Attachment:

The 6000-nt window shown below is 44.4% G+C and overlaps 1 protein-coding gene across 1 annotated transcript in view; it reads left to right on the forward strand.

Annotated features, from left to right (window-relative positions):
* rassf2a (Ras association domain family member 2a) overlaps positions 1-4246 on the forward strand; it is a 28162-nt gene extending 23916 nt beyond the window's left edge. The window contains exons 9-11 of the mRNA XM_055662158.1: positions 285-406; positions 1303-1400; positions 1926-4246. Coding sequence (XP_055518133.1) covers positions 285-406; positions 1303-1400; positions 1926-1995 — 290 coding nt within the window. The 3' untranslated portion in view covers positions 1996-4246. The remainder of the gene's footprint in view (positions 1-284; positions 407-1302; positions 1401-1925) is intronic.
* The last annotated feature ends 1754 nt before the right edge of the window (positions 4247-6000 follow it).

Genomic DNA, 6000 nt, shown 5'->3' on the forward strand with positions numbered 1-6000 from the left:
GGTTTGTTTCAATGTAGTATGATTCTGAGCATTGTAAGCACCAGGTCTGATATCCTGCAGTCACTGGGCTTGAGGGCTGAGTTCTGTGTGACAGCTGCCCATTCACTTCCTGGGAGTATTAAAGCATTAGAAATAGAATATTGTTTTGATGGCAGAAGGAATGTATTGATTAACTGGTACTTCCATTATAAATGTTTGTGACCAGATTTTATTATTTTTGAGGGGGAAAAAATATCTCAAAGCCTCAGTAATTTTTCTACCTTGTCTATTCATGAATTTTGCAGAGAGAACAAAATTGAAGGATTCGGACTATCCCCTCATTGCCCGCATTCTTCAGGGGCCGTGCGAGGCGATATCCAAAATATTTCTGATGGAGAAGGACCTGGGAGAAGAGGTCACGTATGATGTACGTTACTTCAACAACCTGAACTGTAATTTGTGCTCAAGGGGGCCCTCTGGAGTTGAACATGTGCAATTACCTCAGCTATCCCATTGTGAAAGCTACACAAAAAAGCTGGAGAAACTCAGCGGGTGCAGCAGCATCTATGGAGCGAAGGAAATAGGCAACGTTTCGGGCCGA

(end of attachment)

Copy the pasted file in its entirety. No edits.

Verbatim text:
The 6000-nt window shown below is 44.4% G+C and overlaps 1 protein-coding gene across 1 annotated transcript in view; it reads left to right on the forward strand.

Annotated features, from left to right (window-relative positions):
* rassf2a (Ras association domain family member 2a) overlaps positions 1-4246 on the forward strand; it is a 28162-nt gene extending 23916 nt beyond the window's left edge. The window contains exons 9-11 of the mRNA XM_055662158.1: positions 285-406; positions 1303-1400; positions 1926-4246. Coding sequence (XP_055518133.1) covers positions 285-406; positions 1303-1400; positions 1926-1995 — 290 coding nt within the window. The 3' untranslated portion in view covers positions 1996-4246. The remainder of the gene's footprint in view (positions 1-284; positions 407-1302; positions 1401-1925) is intronic.
* The last annotated feature ends 1754 nt before the right edge of the window (positions 4247-6000 follow it).

Genomic DNA, 6000 nt, shown 5'->3' on the forward strand with positions numbered 1-6000 from the left:
GGTTTGTTTCAATGTAGTATGATTCTGAGCATTGTAAGCACCAGGTCTGATATCCTGCAGTCACTGGGCTTGAGGGCTGAGTTCTGTGTGACAGCTGCCCATTCACTTCCTGGGAGTATTAAAGCATTAGAAATAGAATATTGTTTTGATGGCAGAAGGAATGTATTGATTAACTGGTACTTCCATTATAAATGTTTGTGACCAGATTTTATTATTTTTGAGGGGGAAAAAATATCTCAAAGCCTCAGTAATTTTTCTACCTTGTCTATTCATGAATTTTGCAGAGAGAACAAAATTGAAGGATTCGGACTATCCCCTCATTGCCCGCATTCTTCAGGGGCCGTGCGAGGCGATATCCAAAATATTTCTGATGGAGAAGGACCTGGGAGAAGAGGTCACGTATGATGTACGTTACTTCAACAACCTGAACTGTAATTTGTGCTCAAGGGGGCCCTCTGGAGTTGAACATGTGCAATTACCTCAGCTATCCCATTGTGAAAGCTACACAAAAAAGCTGGAGAAACTCAGCGGGTGCAGCAGCATCTATGGAGCGAAGGAAATAGGCAACGTTTCGGGCCGA